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Milanese dialect

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For the surname, see Milanese (surname).
"Meneghin" redirects here. For the surname, see Meneghin (surname).
milanes, milanés
Native to Italy
Region Lombardy (Metropolitan City of Milan, northern part of the Province of Pavia)[1]
Language codes
ISO 639-3
Glottolog mila1243[2]

Milanese (endonym in traditional orthography Milanes, Meneghin) is the central dialect of the Western variety of the Lombard language spoken in Milan, the rest of its metropolitan city, and the northernmost part of the province of Pavia.[3] Milanese, due to the importance of Milan, the largest city in Lombardy, is considered one of the most prestigious Lombard variants and the most prestigious one in the Western Lombard area.

In Italian-language contexts, Milanese is often (like most non-standard Italian varieties spoken in Italy) called a "dialect" of Italian. However, linguistically, Milanese is a Western Romance language and is more closely related to French, Romansh, Occitan and to other Gallo-Italian languages.

Milanese has an extensive literature, reaching as far back as the 13th century and including the works of important writers such as Bonvesin de la Riva (mid 13th century-1313), Carlo Maria Maggi (1630-1699) Carlo Porta (1775-1821). In addition to the large literary corpus, various dictionaries, a few grammar books and a recent translation of the Gospels are available in the language.[citation needed]


The Milanese dialect as commonly defined today is essentially concentrated around Milan and its metropolitan city, reaching into the northernmost part of the province of Pavia. Subdialects of Milanese - also known as dialètt arios - are spoken in the western part of the province (Castano Primo, Turbigo, Abbiategrasso, Magenta), the eastern part (Gorgonzola, Cassina de' Pecchi, Cernusco sul Naviglio, Segrate, Bellinzago), the parts to the north of the Naviglio Martesana (Carugate, Cassano d'Adda, Inzago, Gessate), certain areas where the dialect becomes transitional (between Saronno and Rho), the southern parts (Binasco and Melegnano), and the northern parts of the Province of Pavia (north of the line between Bereguardo and Landriano, which includes places such as Trovo and Casorate Primo).

Historically, up to the late 19th century, "Milanese" was also used to define the dialects spoken in Brianza and in the areas of Varese (Varesòtt) and Lecco (Lecches); less commonly it was also used to cover the whole Western Lombard dialect area, which had in Milanese its most prestigious variety.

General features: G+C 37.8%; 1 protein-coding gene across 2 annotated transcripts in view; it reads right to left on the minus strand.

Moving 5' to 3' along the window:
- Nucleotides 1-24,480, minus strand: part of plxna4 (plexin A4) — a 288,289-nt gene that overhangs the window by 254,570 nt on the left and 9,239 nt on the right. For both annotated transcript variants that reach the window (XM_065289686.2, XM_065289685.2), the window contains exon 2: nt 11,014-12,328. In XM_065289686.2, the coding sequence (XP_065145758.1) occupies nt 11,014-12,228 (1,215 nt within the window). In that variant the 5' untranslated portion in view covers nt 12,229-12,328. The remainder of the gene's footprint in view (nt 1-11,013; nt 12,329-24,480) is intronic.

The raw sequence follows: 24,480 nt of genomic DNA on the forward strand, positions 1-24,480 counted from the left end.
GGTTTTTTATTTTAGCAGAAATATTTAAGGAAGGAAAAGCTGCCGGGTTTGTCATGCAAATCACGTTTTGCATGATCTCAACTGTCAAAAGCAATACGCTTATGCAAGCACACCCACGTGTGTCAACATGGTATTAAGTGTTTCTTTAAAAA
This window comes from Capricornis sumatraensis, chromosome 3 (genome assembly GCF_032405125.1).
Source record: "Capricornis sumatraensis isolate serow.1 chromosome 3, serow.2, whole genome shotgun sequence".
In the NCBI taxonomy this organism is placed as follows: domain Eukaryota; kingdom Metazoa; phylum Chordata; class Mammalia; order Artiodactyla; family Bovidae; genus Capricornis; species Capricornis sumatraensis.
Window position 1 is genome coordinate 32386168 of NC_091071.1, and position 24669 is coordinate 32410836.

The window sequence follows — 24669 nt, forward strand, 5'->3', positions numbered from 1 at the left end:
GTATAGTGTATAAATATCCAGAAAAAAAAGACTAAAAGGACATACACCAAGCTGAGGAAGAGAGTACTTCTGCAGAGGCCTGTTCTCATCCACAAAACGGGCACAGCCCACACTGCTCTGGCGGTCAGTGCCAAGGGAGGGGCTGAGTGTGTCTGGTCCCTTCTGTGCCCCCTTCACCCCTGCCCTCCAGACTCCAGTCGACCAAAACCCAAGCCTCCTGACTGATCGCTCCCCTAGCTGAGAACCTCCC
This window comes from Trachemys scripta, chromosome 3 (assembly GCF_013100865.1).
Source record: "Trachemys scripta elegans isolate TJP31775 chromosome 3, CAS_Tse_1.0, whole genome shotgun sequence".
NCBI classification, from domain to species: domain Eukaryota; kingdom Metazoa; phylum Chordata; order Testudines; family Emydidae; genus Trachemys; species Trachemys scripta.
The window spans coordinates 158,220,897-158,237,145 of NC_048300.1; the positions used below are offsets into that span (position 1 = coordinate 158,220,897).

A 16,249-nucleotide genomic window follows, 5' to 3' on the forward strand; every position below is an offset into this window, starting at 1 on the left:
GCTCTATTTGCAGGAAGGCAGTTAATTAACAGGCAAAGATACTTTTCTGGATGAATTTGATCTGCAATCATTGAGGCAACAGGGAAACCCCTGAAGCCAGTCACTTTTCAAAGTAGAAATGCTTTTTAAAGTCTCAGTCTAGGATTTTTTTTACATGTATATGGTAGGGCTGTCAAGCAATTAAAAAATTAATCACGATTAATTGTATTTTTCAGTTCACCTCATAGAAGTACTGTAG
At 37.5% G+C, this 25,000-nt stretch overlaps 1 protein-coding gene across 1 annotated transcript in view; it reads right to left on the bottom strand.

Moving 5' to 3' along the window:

As Milanese, like the Lombard language as a whole, is not an officially recognized language anywhere, there have been many different orthographic conventions, including pan-Lombard proposals (like the Scriver Lombard orthography), and conventions limited to Western Lombard (the Unified Insubric Orthography). The de facto standard for Milanese, though, is the literary Classical Milanese orthography (Ortografia Milanesa Classega).

Classical Milanese orthography is the oldest orthographic convention still in use and it is the one used by all writers of Milanese literature, most famously by Carlo Porta. The trigraph <oeu> (sometimes written <œu>), used to represent the /ø/ phoneme, is considered the most distinctive feature of this standard. Since the latter half of the 20th century, as a consequence of the Italianization of Lombardy with the Lombard language ceasing to be the main language of daily use in Milan, the Classical orthography has been contested and lost ground as Italian speakers often find it counterintuitive. Classical Milanese orthography, which often reflects etymology, has indeed lots of words which closely resemble their Italian cognates, but pronunciation is often different, one of the most striking examples being orthographic doubled consonants which represent geminates in Italian but a short preceding vowel (if stressed syllable) in Milanese: compare Italian <caro> /ˈkaro/ (dear) and <carro> /ˈkarro/ (cart) with its Milanese cognates <car> /ˈkaːr/ and <carr> /ˈkar/.

See also[edit]


This article contains material translated from Italian Wikipedia's version of this page.

  1. ^
  2. ^ Hammarström, Harald; Forkel, Robert; Haspelmath, Martin; Bank, Sebastian, eds. (2016). "Milanese". Glottolog 2.7. Jena: Max Planck Institute for the Science of Human History. 
  3. ^